Jan 192015

The Death of Corporate Reputation: How Integrity Has Been Destroyed on Wall Street (Applied Corporate Finance) by Jonathan Macey 
It will probably come as no surprise to anyone reading this book, but corporate reputation is at an all-time low. Once upon a time, a company’s reputation was a prized asset, guarded jealously. In this book, Jonathan Macey shows how that time is long gone, that companies who have lost their reputations have not lost business and sometimes even gained because of wrong-doing or even illegal activity. He picks apart everything from companies, brokerages, banks, the people who run them, even the regulatory agencies tasked to make sure they play by the rules. It is a disheartening look into just how corrupt commerce and government has become. Who loses? The consumers. Who do we trust? Who can we depend on to help make decisions? The simple answer is no one. And that is the saddest commentary of all.

The book is not an easy read. Macey does a good job of explaining the complex strategies employed. I understand junk bonds for the first time in my life from this book. But unless one is very interested in this topic, it will be a hard slog. I admit I used this book as a sleep aid more than one night. It is one of the best documented books I have read. I think the footnote references were half as long as the chapters.

Jan 112015

MONEY Master the Game: 7 Simple Steps to Financial Freedom by Tony Robbins  

The premise of this new book by Tony Robbins is listed right on the cover: Secrets from the world’s richest financial minds. Isn’t that what everyone who doesn’t have $1 million in the bank want to know? How did they get there and how can I get access to all the tricks the 1% of the world’s richest possess? What are the magic schemes they use to hang on to their money when all the rest of us seem to constantly be investing in the wrong thing?

I was asked to give an advance review of Tony Robbins’ new book, Money: Master the Game as part of their pre-launch marketing strategy. For the price of shipping and handling, I was sent a copy of the book. The problem? I didn’t receive it until after the launch. I was given the first two sub-chapters electronically, but about all those accomplished was to irritate me (and hundreds of others, based on Amazon reviews) by teasing me with everything I was going to be told in subsequent chapters that I didn’t have access to yet.

When I finally got the book, I started reading in earnest. Yes, I want those secrets. The first one? I am part of the richest 1% of the world. Yes, ladies and gentlemen, the first thing Tony points out is that if you make more than $50,000 per year, you are part of those evil 1%-ers the protesters all rail against. We in America are among the most blessed on the planet with what we have been given. With that out of the way, he then launches into questioning WHY we want to become rich. Make not bones about it, he absolutely expects everyone who reads this book to know why they want to have money, how much is ‘enough’ and what they will do with it once they get it.

Tony was frustrated with the lack of information given to the majority of the people in the world on what works and what doesn’t. Time and again, he would see people lose their life savings by turning their money over to “financial analysts” who would legally steal the money through fees, commissions and other legal methods. He was doing well with his pile, but he was able to hire the best and brightest in the world and had access to the smartest people on Wall Street through his myriad of connections. Four years ago, he decided to do something about it and enlisted those bright minds to get the information out in a format for everyone to see. The result is this book. He interviewed everyone from Sir John Templeton to Warren Buffet and asked them simple questions. Over the course of several years, he built up and extracted the strategies that are contained in the book.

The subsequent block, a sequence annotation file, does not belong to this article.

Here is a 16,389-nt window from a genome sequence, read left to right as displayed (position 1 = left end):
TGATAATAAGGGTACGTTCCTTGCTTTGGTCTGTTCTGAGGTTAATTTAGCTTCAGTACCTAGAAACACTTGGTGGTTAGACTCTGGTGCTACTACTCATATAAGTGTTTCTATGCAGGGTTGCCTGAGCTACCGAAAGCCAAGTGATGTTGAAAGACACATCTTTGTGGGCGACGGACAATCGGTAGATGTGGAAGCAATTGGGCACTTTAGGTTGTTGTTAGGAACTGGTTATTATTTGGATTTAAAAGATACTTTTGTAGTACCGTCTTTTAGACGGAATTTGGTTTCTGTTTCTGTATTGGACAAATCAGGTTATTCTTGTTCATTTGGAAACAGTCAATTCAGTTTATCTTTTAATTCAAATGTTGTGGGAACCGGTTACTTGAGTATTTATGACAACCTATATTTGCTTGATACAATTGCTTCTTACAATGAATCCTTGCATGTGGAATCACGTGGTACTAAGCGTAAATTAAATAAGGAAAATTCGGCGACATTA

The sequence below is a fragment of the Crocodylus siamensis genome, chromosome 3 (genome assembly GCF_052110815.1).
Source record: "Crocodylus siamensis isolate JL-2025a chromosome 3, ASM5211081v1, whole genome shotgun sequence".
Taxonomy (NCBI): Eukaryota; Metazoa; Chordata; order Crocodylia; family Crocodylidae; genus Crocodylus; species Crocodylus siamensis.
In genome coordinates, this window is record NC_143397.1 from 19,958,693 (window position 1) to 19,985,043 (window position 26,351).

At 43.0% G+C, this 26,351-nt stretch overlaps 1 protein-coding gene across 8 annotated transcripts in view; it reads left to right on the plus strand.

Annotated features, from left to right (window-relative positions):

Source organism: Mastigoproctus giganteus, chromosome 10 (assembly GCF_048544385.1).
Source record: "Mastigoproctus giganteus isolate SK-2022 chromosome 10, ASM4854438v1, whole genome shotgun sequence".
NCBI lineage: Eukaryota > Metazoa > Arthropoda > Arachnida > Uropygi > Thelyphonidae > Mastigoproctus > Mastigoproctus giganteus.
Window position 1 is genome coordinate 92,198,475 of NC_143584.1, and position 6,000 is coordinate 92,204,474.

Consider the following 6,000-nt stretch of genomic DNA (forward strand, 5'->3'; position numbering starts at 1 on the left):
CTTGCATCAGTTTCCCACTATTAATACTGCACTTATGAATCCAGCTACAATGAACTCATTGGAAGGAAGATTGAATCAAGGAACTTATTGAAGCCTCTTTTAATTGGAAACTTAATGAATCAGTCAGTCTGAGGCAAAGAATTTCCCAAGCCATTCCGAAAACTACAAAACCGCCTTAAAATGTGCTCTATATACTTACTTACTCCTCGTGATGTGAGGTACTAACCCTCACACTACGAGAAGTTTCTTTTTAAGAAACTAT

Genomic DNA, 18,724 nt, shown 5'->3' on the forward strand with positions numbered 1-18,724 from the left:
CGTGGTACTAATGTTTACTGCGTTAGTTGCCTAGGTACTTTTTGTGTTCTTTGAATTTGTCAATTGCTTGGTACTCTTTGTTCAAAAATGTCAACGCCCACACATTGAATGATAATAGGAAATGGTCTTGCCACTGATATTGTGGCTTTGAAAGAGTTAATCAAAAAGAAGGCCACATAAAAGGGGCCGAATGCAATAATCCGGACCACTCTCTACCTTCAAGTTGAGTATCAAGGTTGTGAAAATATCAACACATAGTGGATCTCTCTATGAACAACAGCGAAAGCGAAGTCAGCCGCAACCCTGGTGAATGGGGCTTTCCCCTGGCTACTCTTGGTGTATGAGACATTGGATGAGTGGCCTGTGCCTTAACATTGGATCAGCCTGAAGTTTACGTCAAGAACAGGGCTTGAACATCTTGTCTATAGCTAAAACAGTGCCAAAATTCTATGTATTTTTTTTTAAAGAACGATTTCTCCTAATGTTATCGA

Are they earth-shattering, market-rocking or super-secret? Nope. I have read every one of them before in one place or another. What IS helpful in this book is the way he puts it all together. For the very first time, someone showed me HOW to calculate just what I needed to retire on. Not only did Tony do that, he showed me how to calculate 5 different levels of retirement. I am thrilled to say that come this time next year, I will have achieved the bare bones retirement level. I won’t be having fun, but I will be able to live in my house, have food to eat, transportation and insurance for the rest of my days. It is very comforting to know that little fact/milestone. The next level up, a few other things added in, will be reached in 5 years. If everything stays the same as it is now, I will be able to retire at my current lifestyle one year before I actually retire. Well, that’s cool! I never knew that before. That in itself made me sunny and happy for the next two days! I’m not doing all that much for retirement beyond my 401(k) contribution right now, so I thought I was going to be living in a box, eating food out of a dumpster. At least, that is what the popular media had led me to believe.

What I do like about this book is the way everything is laid out. He explains things pretty well for the most part. There were a few times I got lost in some of the explanations. I even fell asleep several times throughout. But I have turned down several pages to go back and review as I work through implementing the plan. I enjoyed the interview transcriptions from the many people he interviewed. One of my favorite was with Kyle Bass and his concept of investing without risk of loss. That part was new to me and very profound.

One of the things I appreciated the most from this book was in the last chapter. Tony created a checklist to the entire book. I am a lover of checklists and this was welcome. I had been contemplating going back and rereading the book to make my own checklist when I turned the page and found it all assembled for me. The only addition I would recommend to Mr. Robbins is to add page numbers to the checklist for quick reference.